So if I sell a $30 hair product to my mom, and make 25% that means I made $7.50. If there is no where else to get that product, then that’s not a bad thing. However, if  a same or similar product is offered at B-Mart for $15.00, then my mom could give me $7.50 after she bought the product and still save $7.50. Obviously, you don’t want to ask your friends and family to just give you money, but I’m not going to ask my friends and family to spend $15 more than they usually would on a product for me to make $7.50 either. The truth is, the huge company is still going to make their money. When the stock markets talk about these companies being billion dollar industries, they aren’t talking about the consultants profits. They are talking about the actual “company” profits

In 2015 one direct sales company paid over 14 million dollars to 5 employees in salaries. Divided up like this: The CEO made over 6 million, Vice President made almost 3, and three other employees on the list working in management made just under 2 million a piece.

So I feel bad about asking my friends and family to spend twice what they would usually pay for me to only make a fraction of the extra money they are spending. This is just my take on it, and some companies could be set up differently. However, this is definitely something I would look into before I make any future decisions with Direct Sales.


9. Will my product stand the test of time? Is this a good investment? 

A more recent experience I had was signing up for a make up company without serious goals, but to sell on the side to get my make up cheaper and potentially make extra cash.

It was a great thing because the item I wanted I couldn’t get from anywhere else. However, soon the product I wanted started being offered by other companies and eventually BMart had something just as good for a fraction of the price. For me, this didn’t matter. I hadn’t invested much at all in my “business” with this particular company so I wasn’t losing anything.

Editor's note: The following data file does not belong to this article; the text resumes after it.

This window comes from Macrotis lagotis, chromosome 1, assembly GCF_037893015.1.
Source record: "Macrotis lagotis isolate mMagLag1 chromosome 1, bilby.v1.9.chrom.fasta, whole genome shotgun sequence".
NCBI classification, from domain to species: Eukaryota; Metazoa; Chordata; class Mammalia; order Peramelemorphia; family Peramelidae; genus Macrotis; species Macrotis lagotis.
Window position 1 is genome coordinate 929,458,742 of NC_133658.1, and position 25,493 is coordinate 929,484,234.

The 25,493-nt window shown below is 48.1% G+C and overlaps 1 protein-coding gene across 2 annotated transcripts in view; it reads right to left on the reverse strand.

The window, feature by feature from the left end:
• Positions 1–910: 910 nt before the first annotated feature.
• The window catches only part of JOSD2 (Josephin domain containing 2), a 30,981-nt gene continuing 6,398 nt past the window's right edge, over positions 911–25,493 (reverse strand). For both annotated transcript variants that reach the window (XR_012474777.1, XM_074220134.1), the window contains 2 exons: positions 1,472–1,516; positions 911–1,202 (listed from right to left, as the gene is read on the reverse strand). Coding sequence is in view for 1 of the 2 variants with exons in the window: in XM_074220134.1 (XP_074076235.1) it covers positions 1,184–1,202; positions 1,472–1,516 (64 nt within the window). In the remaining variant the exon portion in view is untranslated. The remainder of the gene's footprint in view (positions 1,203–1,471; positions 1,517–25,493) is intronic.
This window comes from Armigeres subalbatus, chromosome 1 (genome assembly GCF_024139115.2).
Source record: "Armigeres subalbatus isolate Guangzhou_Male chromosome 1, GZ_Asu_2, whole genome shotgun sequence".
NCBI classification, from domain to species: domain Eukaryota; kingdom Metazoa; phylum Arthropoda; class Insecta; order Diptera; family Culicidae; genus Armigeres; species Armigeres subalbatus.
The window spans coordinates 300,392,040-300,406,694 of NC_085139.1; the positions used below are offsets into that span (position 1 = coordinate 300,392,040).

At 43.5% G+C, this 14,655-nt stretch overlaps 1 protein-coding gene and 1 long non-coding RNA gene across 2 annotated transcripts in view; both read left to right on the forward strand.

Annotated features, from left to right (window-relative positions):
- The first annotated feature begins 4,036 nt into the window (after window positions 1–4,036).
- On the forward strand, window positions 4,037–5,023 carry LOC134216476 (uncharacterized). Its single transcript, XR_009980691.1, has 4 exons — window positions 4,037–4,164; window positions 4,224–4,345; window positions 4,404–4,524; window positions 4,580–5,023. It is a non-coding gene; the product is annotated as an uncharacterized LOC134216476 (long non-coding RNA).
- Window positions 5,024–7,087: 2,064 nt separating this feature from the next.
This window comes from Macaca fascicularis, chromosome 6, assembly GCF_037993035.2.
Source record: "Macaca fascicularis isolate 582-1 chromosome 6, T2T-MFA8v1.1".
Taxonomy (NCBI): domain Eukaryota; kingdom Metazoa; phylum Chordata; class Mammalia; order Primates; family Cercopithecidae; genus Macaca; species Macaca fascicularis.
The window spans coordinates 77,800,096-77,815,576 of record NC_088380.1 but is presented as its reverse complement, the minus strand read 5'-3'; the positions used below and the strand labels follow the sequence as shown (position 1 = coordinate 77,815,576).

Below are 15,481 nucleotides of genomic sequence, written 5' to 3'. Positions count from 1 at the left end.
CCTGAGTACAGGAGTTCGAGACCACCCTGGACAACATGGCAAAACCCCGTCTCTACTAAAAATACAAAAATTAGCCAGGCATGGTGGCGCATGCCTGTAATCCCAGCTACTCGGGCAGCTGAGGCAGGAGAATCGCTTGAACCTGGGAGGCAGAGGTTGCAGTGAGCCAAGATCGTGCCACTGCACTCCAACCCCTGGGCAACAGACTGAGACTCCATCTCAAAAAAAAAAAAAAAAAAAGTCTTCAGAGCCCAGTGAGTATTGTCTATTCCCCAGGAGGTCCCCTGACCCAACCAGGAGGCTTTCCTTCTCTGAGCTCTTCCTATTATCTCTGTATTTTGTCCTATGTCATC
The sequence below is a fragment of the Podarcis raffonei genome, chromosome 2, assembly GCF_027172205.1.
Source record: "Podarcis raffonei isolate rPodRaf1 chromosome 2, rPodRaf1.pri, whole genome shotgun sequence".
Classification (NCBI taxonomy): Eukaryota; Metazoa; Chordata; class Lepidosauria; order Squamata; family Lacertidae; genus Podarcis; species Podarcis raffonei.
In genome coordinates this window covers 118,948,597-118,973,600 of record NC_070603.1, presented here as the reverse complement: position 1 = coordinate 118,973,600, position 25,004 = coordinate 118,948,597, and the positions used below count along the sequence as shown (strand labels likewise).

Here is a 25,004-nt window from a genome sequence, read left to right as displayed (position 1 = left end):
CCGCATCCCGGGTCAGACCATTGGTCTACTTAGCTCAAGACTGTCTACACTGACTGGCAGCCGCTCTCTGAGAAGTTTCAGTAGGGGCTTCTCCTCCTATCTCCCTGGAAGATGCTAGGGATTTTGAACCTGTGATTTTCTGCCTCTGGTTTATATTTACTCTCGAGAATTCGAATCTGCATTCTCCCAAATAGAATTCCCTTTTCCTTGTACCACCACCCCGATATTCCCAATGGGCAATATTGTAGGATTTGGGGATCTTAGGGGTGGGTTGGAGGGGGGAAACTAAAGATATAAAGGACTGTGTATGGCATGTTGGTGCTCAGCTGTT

But I felt bad for those who weren’t just selling it casually.  Some people go into this direct sales stuff investing hundreds of dollars for product inventory. Or spend hundreds of dollars building their client base and finally get to a place where they are making a profit, and then find out that they can’t compete with drug store products/brands. It takes a long time to build a great business. If you spend 6 to 12 months building this business and investing time and money into it, will it crash when you finally get to a profitable level? Is this “product” going to still be marketable a year from now-when you reach your sales goals?

10. Are you going into this with realistic expectations?

How much do you really want to make? How much can you really sale? This has been addressed off and on throughout the post so I’m going to be quick here.

My first few experiences with Direct Sales, I did not have realistic expectations. I didn’t consider my expenses correctly. It cost more than the $100-$200 startup kit to actually be successful.If you think you can start using the start up kit only, I’m afraid you are going to be disappointed.  I had a friend who was getting a $150-$200 check every month from her company and was satisfied with her “extra” income.However, we sat down and figured up just how much she was spending to make that $150-$200 per month